TECH China pushes forward with autonomous driving standards

TECH

China pushes forward with autonomous driving standards

China Daily

14:03, April 20, 2020

China is expected to complete the formulation of a framework for driving-assist functions and low-level autonomous driving by the end of 2020, according to the Ministry of Industry and Information Technology.

The ministry released the goal on April 16 as part of several major tasks it will focus on this year.

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File photo: CGTN

Specifically, the ministry will coordinate efforts in developing standards mainly for advanced driving assist systems, autonomous driving, information safety, and connectivity and conduct pilot programs involving some carmakers and vehicles to evaluate the results.

The move is designed to further improve smart vehicle standards and pave the way for formulation of standards for high-level autonomous driving, the ministry said.

China unveiled an ambitious blueprint in February to develop its own standards for autonomous vehicles by 2025, covering technological innovation, infrastructure, legislation, supervision, and network safety.

The country set a target to realize "scale production of vehicles capable of conditional autonomous driving and commercialization of highly autonomous vehicles in certain circumstances" by the end of the year.

The blueprint said China is expected to build a complete set of standards for autonomous vehicles between 2035 and 2050.

Autonomous driving is growing more popular in the capital market.

"Investors have realized that autonomous driving will be implemented on a large scale over the next three to five years," said Han Xu, founder and CEO of WeRide, a Chinese smart mobility company.

"They've also realized that it is no longer a high-risk investment and more capital is needed to expand business and boost technological stability."

Statistics from the China EV 100, an automotive think tank, show autonomous driving companies raised $3.5 billion in the first quarter of this year, up 34 percent from the same period last year.

In China, Didi Chuxing received a $300-million investment from Japanese tech giant Soft-Bank in March.

Pony.ai finished a new round of funding in February, raising $462 million in investments, of which $400 million came from Japanese automaker Toyota Motor Corporation.

After its latest round of fundraising, Pony.ai has a valuation of over $3 billion. The company is now providing an autonomous and contactless last-mile delivery service to customers in California, the United States. It is the first time the company has deployed its robotaxi fleet for the delivery of goods.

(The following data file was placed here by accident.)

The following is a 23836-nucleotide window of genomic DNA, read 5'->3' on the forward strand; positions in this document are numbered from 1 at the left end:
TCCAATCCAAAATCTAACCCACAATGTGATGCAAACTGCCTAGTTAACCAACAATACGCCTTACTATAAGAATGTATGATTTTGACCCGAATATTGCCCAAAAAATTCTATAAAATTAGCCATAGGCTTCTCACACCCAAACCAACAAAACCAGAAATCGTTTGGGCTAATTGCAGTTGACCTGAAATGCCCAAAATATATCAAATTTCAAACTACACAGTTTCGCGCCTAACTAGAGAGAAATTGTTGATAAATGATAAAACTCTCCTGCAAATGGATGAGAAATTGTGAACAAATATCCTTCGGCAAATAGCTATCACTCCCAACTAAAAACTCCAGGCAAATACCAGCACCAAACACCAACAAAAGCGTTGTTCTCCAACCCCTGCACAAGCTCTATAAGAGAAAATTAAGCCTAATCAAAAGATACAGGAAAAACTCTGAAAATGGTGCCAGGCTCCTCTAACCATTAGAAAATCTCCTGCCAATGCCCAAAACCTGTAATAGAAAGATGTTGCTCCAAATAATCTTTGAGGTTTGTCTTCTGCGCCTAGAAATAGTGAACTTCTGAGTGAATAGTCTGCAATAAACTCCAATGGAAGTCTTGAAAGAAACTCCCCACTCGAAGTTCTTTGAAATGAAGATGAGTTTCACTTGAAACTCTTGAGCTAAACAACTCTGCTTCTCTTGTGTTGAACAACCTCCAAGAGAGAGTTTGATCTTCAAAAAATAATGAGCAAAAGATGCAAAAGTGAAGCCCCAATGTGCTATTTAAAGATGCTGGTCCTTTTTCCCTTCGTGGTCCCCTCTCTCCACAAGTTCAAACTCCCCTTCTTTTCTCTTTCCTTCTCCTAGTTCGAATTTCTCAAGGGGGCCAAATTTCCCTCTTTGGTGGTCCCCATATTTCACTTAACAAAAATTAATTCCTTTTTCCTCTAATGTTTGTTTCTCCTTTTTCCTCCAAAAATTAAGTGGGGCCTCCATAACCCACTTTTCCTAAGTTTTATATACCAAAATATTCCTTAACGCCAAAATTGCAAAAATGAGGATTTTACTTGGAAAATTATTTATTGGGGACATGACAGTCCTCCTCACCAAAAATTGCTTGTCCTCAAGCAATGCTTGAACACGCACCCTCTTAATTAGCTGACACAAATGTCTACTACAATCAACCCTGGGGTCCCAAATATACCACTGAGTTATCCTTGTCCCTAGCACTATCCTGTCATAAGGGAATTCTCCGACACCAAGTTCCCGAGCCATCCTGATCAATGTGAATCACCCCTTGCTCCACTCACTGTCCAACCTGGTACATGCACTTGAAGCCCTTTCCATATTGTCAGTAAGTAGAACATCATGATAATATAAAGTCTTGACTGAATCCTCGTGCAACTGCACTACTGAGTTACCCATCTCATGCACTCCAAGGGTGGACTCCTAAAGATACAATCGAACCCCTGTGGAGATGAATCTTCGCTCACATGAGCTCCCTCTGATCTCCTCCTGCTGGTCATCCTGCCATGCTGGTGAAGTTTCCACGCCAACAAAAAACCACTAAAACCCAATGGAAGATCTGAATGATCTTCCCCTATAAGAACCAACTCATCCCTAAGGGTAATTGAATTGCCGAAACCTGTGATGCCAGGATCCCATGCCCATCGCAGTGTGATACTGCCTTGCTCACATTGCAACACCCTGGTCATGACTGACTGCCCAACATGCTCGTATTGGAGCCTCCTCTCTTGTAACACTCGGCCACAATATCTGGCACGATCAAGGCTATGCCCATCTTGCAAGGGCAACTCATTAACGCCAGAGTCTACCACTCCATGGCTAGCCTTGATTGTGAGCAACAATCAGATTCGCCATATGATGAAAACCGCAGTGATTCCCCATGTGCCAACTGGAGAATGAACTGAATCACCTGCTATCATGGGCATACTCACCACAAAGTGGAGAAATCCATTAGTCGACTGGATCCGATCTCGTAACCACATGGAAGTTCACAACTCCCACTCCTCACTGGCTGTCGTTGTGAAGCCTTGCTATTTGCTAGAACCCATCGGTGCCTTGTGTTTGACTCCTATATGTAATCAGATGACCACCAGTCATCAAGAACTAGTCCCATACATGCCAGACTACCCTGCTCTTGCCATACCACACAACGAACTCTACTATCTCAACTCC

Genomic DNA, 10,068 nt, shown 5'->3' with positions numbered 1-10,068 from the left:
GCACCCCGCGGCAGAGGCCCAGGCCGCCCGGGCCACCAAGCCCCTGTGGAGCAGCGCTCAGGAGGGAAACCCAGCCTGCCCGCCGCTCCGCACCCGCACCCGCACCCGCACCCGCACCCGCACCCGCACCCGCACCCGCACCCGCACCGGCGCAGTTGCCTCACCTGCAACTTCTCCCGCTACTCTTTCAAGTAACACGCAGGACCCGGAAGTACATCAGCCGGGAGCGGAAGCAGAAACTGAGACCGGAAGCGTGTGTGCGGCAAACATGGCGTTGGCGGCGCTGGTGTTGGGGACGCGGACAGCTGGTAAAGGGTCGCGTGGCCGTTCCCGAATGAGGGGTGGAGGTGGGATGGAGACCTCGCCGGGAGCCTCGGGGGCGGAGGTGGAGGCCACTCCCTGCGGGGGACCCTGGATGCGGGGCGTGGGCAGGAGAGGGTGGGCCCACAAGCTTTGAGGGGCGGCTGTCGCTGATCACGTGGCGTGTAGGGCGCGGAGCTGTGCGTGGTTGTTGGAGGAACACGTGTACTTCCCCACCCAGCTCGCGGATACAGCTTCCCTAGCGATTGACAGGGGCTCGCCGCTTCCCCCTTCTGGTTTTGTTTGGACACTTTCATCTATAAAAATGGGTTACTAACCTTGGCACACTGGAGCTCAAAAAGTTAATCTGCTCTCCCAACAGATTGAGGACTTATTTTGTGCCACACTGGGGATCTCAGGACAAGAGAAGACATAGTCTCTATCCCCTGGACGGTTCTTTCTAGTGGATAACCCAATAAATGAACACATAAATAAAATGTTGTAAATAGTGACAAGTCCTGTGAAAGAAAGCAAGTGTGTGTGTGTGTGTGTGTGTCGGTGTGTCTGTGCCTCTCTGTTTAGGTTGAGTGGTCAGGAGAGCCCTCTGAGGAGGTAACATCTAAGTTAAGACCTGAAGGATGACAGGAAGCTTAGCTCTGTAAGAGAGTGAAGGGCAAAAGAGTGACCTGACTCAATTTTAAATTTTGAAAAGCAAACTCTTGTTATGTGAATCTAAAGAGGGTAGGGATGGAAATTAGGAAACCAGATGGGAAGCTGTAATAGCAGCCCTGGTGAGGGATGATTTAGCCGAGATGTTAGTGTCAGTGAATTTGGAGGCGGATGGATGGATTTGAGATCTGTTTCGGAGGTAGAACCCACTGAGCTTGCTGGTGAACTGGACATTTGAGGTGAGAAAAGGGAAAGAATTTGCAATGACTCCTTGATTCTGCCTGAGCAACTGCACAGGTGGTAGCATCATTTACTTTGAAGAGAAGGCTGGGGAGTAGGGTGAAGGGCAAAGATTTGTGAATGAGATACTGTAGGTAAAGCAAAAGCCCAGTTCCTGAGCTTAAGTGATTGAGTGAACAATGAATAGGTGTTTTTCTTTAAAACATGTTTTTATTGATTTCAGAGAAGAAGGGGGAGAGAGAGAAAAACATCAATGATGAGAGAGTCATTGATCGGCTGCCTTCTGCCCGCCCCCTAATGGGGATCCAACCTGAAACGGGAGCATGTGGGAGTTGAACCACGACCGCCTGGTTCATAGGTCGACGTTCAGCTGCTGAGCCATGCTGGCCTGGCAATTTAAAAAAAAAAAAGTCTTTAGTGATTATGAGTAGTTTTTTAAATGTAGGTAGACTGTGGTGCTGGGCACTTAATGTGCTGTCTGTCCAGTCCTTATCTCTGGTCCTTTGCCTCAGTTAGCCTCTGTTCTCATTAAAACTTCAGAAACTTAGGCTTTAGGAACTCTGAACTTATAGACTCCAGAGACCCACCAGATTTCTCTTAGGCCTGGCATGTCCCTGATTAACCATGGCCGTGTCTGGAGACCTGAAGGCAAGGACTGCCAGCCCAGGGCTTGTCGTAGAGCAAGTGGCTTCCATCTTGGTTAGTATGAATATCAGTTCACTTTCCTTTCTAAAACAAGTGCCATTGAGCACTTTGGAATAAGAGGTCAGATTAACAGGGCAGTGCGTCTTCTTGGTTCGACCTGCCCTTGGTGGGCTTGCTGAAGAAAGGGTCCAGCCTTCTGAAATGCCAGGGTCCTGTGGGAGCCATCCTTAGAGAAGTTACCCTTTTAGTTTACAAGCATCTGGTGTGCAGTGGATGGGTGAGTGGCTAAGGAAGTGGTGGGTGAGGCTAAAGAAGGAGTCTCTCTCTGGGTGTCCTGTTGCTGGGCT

James Peng, CEO of Pony.ai, said Chinese autonomous driving companies are seeing rapid development and catching up with the global giants.

He added China has several advantages in developing the technology, including the vast market demand, diverse traffic scenarios and the reserves of professionals in artificial intelligence.

"If you look around, if you will find that China is the only match for the US in terms of AI-related human resources," Peng said.

UISEE, another Chinese startup focused on high-level autonomous driving, also finished its round-B financing in February, securing tens of millions of dollars in investment from German industrial giant Bosch.

Wu Gansha, founder of the startup established in 2016, told local media that 2020 will mark the start of commercializing autonomous driving.

Thomas Fang, a partner in the China office of global consulting firm Roland Berger, said China's new infrastructure plan will further boost the development of autonomous driving in the country.

"Five out of seven aspects in the plan, including 5G, have something to do with smart vehicles," Fang said. He estimates that robotaxis will be the most important business mode for autonomous driving in the passenger vehicle market.

"Chinese people's enthusiasm for robotaxis is growing, from 25 percent in January 2017 to over 30 percent in July 2019 in surveys," Fang said. Roland Berger estimates that by 2030 smart vehicles could account for 41 percent of fleet operators and government agencies' purchases.

Consulting firm McKinsey said China has the potential to become the world's largest market for autonomous vehicles.

"In China, we believe fully autonomous vehicles will see mass deployment in nine or 10 years," analysts at the company wrote in a research note last year.

It expected such vehicles could account for as much as 66 percent of the passenger-kilometers traveled in 2040, generating market revenue of $1.1 trillion from mobility services and $0.9 trillion from sales of autonomous vehicles by that year.

In unit terms, that means autonomous vehicles will make up just over 40 percent of new vehicle sales in 2040, and 12 percent of the vehicle installed base, McKinsey said.

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